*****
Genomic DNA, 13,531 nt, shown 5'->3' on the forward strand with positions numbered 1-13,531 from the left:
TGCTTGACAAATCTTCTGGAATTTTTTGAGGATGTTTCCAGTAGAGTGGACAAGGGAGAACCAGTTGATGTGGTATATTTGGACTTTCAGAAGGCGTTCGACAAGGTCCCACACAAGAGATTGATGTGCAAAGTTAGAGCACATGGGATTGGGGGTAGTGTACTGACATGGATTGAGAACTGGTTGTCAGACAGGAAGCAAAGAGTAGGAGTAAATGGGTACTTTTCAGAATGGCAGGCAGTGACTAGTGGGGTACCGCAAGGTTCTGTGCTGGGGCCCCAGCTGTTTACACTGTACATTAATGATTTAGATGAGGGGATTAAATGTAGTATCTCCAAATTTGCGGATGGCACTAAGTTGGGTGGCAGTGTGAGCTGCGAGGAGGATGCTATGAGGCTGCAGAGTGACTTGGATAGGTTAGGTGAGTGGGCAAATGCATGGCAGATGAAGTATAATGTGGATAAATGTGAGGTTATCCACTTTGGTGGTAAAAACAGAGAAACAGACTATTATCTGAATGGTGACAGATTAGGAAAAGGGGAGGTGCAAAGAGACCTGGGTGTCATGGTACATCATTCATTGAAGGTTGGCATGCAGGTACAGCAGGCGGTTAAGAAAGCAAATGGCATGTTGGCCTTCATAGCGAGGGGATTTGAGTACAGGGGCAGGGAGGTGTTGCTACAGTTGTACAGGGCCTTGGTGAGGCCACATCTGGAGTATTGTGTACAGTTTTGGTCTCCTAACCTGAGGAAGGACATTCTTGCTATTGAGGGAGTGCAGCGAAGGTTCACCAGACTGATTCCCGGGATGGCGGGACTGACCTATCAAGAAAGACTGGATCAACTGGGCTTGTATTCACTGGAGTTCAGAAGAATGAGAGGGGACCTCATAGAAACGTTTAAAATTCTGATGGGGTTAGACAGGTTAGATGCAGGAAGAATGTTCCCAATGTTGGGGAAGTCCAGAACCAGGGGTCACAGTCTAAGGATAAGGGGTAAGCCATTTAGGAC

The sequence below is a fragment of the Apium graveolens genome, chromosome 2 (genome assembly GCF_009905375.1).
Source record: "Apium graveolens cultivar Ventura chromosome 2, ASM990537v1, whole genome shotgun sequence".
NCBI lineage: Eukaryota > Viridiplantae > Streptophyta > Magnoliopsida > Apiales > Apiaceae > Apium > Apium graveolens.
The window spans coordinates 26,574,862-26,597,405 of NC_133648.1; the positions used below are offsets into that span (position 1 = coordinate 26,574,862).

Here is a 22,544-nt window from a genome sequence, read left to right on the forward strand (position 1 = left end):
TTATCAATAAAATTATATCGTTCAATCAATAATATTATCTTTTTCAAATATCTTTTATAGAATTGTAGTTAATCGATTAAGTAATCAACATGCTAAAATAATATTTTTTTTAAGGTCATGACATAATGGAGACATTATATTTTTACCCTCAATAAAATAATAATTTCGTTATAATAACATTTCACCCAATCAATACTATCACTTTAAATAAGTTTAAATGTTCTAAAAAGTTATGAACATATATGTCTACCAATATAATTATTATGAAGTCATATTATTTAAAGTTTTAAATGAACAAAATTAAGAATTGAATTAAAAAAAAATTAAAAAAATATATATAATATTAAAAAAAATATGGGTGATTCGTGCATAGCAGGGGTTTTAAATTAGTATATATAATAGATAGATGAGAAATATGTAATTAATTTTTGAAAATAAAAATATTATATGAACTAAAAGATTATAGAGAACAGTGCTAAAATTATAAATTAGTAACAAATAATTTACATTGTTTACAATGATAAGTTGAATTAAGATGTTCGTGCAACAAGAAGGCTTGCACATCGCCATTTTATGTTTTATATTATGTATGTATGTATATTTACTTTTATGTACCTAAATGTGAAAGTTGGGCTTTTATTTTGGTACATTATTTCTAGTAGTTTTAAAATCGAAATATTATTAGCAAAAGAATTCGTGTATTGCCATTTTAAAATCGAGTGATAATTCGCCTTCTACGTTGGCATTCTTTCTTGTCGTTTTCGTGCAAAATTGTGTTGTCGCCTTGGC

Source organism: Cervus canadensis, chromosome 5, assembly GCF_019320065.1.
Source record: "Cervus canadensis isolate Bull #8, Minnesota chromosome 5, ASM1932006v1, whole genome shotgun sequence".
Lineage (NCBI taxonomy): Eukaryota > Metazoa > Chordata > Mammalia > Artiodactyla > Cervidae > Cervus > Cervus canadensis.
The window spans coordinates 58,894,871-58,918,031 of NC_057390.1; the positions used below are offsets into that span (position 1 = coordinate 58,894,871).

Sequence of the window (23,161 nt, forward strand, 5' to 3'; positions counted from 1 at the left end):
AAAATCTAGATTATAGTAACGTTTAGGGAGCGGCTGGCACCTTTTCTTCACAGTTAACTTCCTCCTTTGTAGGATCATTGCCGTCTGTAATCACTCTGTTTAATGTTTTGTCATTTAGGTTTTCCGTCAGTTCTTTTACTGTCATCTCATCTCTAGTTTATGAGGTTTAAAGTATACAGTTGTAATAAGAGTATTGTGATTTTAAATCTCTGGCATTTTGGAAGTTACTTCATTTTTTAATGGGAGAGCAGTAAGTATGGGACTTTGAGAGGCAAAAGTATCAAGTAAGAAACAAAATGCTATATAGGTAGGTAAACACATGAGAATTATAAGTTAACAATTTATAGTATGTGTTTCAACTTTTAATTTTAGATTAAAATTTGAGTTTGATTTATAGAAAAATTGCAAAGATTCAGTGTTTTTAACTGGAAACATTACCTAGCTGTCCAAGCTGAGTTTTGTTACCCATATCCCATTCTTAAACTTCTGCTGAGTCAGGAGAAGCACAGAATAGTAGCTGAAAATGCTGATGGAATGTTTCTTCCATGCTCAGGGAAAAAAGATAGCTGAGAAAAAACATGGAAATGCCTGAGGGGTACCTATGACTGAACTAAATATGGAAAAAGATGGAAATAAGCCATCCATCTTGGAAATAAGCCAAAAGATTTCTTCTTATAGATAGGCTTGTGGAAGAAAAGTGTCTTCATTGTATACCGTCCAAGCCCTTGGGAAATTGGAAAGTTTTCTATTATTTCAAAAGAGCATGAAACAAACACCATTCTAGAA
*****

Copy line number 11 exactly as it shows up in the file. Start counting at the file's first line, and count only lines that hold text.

Lineage (NCBI taxonomy): Eukaryota > Metazoa > Chordata > Mammalia > Artiodactyla > Cervidae > Cervus > Cervus canadensis.